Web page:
Q: Birk went to the Pro Bowl last year, but have you seen progress with him?
A: Yes. Matt was a leader by example, but now he has been forced to become a leader off the field and in the classroom and in other ways, too. He is working to become better and working to become sharper. Being able to identify not just the fronts, but the coverages, because that allows us to expand our protections to hopefully keep No. 11 (Daunte Culpepper) from getting touched.
Q: Any pleasant surprises among the young players?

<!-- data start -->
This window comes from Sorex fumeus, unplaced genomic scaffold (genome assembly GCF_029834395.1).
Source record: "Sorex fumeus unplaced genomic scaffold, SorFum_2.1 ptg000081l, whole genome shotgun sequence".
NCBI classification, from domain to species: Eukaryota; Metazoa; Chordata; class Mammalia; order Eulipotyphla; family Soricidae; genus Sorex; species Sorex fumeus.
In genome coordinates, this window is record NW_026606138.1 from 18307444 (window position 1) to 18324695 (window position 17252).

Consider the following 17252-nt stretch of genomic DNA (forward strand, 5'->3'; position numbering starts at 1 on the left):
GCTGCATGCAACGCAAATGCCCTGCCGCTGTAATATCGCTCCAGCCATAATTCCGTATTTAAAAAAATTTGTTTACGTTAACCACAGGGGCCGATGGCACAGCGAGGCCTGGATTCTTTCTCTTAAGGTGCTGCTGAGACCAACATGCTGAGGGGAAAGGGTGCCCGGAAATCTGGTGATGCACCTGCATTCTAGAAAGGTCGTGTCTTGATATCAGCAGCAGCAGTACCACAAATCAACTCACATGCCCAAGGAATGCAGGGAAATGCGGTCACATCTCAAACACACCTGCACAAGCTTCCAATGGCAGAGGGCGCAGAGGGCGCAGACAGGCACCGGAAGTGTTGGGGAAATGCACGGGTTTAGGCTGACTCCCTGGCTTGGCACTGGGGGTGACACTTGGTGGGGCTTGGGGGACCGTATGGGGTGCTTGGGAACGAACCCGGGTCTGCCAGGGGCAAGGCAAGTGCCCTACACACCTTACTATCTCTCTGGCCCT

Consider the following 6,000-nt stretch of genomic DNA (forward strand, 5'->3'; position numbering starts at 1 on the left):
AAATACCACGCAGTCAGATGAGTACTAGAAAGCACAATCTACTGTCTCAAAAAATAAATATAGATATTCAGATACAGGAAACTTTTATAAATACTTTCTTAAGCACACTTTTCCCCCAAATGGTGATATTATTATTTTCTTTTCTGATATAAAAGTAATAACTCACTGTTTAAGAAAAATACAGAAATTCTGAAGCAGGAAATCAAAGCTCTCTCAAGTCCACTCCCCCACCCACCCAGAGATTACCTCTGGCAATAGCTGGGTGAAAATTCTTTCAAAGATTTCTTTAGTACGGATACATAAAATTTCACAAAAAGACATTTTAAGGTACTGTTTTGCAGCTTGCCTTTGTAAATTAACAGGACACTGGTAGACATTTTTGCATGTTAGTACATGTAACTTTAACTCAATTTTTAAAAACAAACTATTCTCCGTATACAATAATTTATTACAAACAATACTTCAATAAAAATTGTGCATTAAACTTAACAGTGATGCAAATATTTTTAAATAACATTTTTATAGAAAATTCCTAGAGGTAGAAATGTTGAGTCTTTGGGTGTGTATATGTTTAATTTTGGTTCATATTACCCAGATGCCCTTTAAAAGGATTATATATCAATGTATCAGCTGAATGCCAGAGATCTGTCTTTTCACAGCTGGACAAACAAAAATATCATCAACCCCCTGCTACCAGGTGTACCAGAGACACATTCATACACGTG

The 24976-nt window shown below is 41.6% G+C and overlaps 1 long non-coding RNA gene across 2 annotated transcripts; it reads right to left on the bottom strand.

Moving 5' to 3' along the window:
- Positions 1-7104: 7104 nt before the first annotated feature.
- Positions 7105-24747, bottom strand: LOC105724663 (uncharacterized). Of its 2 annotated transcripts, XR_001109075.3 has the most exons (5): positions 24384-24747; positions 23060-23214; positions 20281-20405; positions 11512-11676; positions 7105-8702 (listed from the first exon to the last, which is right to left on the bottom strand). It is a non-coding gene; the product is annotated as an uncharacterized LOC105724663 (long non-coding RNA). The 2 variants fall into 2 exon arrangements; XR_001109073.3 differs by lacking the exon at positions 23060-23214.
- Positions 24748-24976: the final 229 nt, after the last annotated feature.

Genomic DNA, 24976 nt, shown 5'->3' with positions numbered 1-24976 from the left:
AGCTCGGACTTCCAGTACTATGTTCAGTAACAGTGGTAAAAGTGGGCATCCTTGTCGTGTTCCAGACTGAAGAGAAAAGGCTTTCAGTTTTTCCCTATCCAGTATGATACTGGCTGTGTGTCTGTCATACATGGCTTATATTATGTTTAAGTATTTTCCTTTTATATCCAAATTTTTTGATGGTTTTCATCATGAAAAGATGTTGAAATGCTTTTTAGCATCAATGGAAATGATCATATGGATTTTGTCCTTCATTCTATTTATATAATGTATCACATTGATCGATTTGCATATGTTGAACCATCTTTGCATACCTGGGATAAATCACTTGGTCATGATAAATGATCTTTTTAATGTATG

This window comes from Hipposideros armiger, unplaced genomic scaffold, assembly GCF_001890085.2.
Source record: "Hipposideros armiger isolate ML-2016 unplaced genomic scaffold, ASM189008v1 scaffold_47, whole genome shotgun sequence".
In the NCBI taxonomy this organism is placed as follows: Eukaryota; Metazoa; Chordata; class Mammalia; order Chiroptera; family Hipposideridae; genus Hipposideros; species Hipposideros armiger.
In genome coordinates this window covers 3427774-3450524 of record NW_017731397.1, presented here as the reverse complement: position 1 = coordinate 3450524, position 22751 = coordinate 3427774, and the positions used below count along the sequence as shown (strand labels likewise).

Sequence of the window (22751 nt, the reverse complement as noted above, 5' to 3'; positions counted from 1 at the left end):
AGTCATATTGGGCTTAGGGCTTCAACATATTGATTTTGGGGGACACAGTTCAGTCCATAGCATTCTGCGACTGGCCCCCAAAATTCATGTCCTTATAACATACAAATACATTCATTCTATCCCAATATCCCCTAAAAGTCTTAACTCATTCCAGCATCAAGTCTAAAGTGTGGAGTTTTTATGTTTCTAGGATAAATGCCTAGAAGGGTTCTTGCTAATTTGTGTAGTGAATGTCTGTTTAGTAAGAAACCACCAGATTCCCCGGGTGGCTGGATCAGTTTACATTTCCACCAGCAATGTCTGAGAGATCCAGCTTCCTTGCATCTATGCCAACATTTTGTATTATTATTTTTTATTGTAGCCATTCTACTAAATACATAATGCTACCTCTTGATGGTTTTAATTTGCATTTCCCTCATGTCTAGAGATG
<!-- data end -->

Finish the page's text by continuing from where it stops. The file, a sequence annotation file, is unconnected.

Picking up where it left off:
A: All of our young guys bring something different to the table. (Left tackle) Lewis Kelly is a terrific athlete and he looks exceptional in his pass sets. He's working to learn the intensity of the game at this level. (Center) Jay Humphrey went off and played in NFL Europe and came back and got better. He's become much more consistent. (Right guard) Mike Malano broke his leg last year and worked exceptionally hard in the offseason getting himself back in the groove, not just physically recovering but mentally catching up. He brings a nice work ethic to the table and tries to overcome some other things by being a student of the game. (Right tackle) Brian Crawford is a draft pick (seventh rounder this year), so he's raw with a lot of talent. Then we have Bennitte Waddell, who is on injured reserve. He has one of those high ankle sprains. He got rolled up on and hasn't quite been able to come back from that. But he's a young guy with a lot of talent and he's 6-8. You can't coach big, and he has a really long wingspan. He is kind of a natural pass protector. So, hopefully he can mature this offseason and then be ready to contribute next year or in the future. VU